The middle class fled to the suburbs, and the immobile poor were injured even more significantly. Fewer police, and firefighters left the inner cities to become local war zones. It always amazed me that the conservatives didn't get why inner city residents turned to drugs. If you lived here, and had no money, or opportunity to get out, would you, at least, consider taking a mental vacation from it? I think that was the driving force for the increase in drug additions, within the inner cities.

Image Credit: Eddie Hausner/The New York Times, August 1979

The image above tells it all. The wealthy wanted to force the concept of austerity, and lost access to an urban economy that provided stable investments. They ended up paying lower taxes, but it wasn't directly from lower tax rates. It was massive capital gains losses.

The banks blamed all of it on whatever rationalizations they could dream up. They still wheeled enormous influence, because, at that time, they were the only source of investment capital, for the middle class, and most business loans. Their influence upon a small business owner, and middle class homeowner was far greater than any elected legislator, county commissioner, city council member, and even mayors. Strangely, we never stopped to consider their influence over a United States citizen, within a society protected by a constitution.

That is where the rub starts.

A non-elected entity was capable of overruling the voters, and most certainly possessed the capability to influence government policy, beyond that of any individual citizen. (This, of course, grew to what we have today, after the Supreme Court's decision on Citizens United.)

I had thought that the proposal I intend to describe soon, did not contain, or require, a specific time frame. Citizens United changed that, and only at the end of October, 2015, did the media begin to describe what they are now referring to as the "Shadow Banking System". It used to be referred to as the "Secondary Market", but because wealth has become concentrated more into a smaller number of people, these entities are presenting themselves as a source of capital, and as direct competitors to the main stream big banks.

The following is why this is a potential problem, and suggests there might be less time to implement my proposed solution.

Following 2008, and the fall of the Bernie Madoffs, a period of reduced return on investment capital began. Madoff made people think that a 10% return was attainable, and with little to no risk. Soon thereafter, 6% was considered a high return. Private closed membership hedge funds became more common, and the amount of money wielded by these funds grew exponentially.

Smaller community banks seldom keep there own home mortgage loans. They process the loans, but the sell the notes to others. Most often, and for many decades, they sold them to the large banks. The pre-2008 mortgage boom was an example of that system going wild. Mortgage brokerages sold loans as bundles, and the practice helped them hide the ridiculous No Doc loans, prevalent to the late 90's, and early 2000's. Many of the players in this game, such as Country Wide, disappeared, or were swallowed up.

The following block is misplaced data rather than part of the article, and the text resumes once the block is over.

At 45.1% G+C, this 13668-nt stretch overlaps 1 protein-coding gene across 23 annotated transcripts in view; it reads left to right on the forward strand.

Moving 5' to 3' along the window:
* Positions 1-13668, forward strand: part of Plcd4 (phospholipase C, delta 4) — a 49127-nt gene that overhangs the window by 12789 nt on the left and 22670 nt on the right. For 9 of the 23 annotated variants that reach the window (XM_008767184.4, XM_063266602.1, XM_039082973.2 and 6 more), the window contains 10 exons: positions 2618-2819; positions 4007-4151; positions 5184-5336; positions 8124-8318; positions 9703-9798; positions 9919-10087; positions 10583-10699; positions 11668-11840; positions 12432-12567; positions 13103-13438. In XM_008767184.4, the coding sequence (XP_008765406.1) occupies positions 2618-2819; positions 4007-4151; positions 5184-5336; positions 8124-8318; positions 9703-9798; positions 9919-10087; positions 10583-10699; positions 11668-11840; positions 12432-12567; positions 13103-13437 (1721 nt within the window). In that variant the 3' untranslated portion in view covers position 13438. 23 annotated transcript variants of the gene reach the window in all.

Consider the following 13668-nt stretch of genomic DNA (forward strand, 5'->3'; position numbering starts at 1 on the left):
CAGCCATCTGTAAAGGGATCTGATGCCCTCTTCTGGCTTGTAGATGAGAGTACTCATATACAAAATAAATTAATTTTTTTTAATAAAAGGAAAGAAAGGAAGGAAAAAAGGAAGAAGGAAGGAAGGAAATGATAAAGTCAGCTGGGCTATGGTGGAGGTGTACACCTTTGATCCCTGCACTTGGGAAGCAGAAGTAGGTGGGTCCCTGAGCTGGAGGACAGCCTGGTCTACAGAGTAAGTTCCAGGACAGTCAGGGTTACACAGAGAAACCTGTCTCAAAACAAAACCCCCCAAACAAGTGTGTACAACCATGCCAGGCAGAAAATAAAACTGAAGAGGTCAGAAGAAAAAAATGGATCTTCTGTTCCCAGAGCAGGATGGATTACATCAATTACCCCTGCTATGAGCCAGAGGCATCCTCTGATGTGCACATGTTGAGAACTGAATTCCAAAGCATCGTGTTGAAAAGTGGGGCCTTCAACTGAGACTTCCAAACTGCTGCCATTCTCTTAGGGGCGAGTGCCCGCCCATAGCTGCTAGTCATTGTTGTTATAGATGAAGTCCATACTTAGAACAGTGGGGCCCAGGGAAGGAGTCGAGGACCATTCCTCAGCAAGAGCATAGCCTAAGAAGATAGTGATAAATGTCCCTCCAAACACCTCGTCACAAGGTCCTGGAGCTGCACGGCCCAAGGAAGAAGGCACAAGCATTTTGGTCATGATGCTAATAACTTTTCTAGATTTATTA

In recent years, the Shadow Banking system has jumped into this market. That seems relatively innocuous, but there is an enormous difference. Banks have always known that money was nothing more than a commodity, through which the bank had a purpose to exist. The bank executives, however, are like those that place their own money into a hedge fund. To them the money is not a commodity, at all. It is the blood supporting their lavish lives. If the dollar falls in value, the loss is far more than the strategic problem faced by the bank board. They have a direct, and sudden drop in personal wealth. These people regard the value, and more so, the stability of the dollar as vital. The One Percent would have to weigh in against any challenge to our existing financial service industry methodologies.

Citizens United is the result, and so is a U.S. Supreme Court, that defends them against the interests of the remaining 99% of the citizens of the United States. Supreme Court Justice Robert's verbal attack upon President Obama, during his State of the Union address suggests two things. Robert's fails to understand that this is a democracy, and that he considers his vote to be open for influence, if the dollar figure is high enough.

So, what is my proposal ? Do you recall the tale of: The Emperor Has No Clothes ? How is your plan implemented ? It is to remove the ability of any lender of money to utilize money to elevate themselves above any citizen.

U.S. President Richard Nixon ended international convertibility of the U.S. dollar to gold on August 15, 1971.

If the international central bank system is lending money, and it has no value greater than their demands, isn't it time to determine if they have any international laws protecting them. Are any such laws enforceable, within the boundaries of the United States?

  • Isn't it about time to quietly inform some of our lenders that we do not intend to repay the loans, and that payments on principal, and interest will cease immediately?

  • What did the Unites States provide as collateral, other than tax collection rates, against the money borrowed?

  • What reaction would be made by the Bank for International Settlements, in retaliation?

  • Would the goals possessed by those in "Shadow Banking" be injured so dramatically that they would be forced to jump in defensively?

  • Would denying the authority of the BIS, and its world wide system, become an asset to "Shadow Banking" ?

*** There are some disturbing contradictions that were created by public employees, during the 1970's, that are difficult to ignore. As good as they had it in both cities, the municipal employees still required more. Police, and fire went on illegal strikes. In SF, the Mayor's home was seriously vandalized, and a sign was left that read, "Don't threaten us". It was believed to have been left by members of the SF police force. Soon thereafter, the city capitulated to the demands of the police, and fire departments. I was in college, at San Francisco State University, at that time, and remember it well. It was not long after, when some Vietnam war protesting students had been very badly beaten by police, and blown off a very high library wall, with fire hoses, by the fire department.

NYC had similar incidents. These might be examples that destroy this concept. Most to all of them have retired by now, and lessons learned by those replacing them might be mitigating.

If we stopped paying interest on as large a portion of our national debt as possible, and put it back into our own economy, within cities, and nation wide infrastructure repair, and maintenance, would similar demands spiral out of control?

The answer is
probably. Should we stop examining a solution, because some conservative banking executive, or lobby loving politician said, (as in the first paragraph): "It is absurd, ridiculous, and even worse, its unpatriotic?

Not a chance...

Please click on the text images below to go to:

From the Silk Road to the Central Bank, Chapter Six. Nixon-shock.

David Murray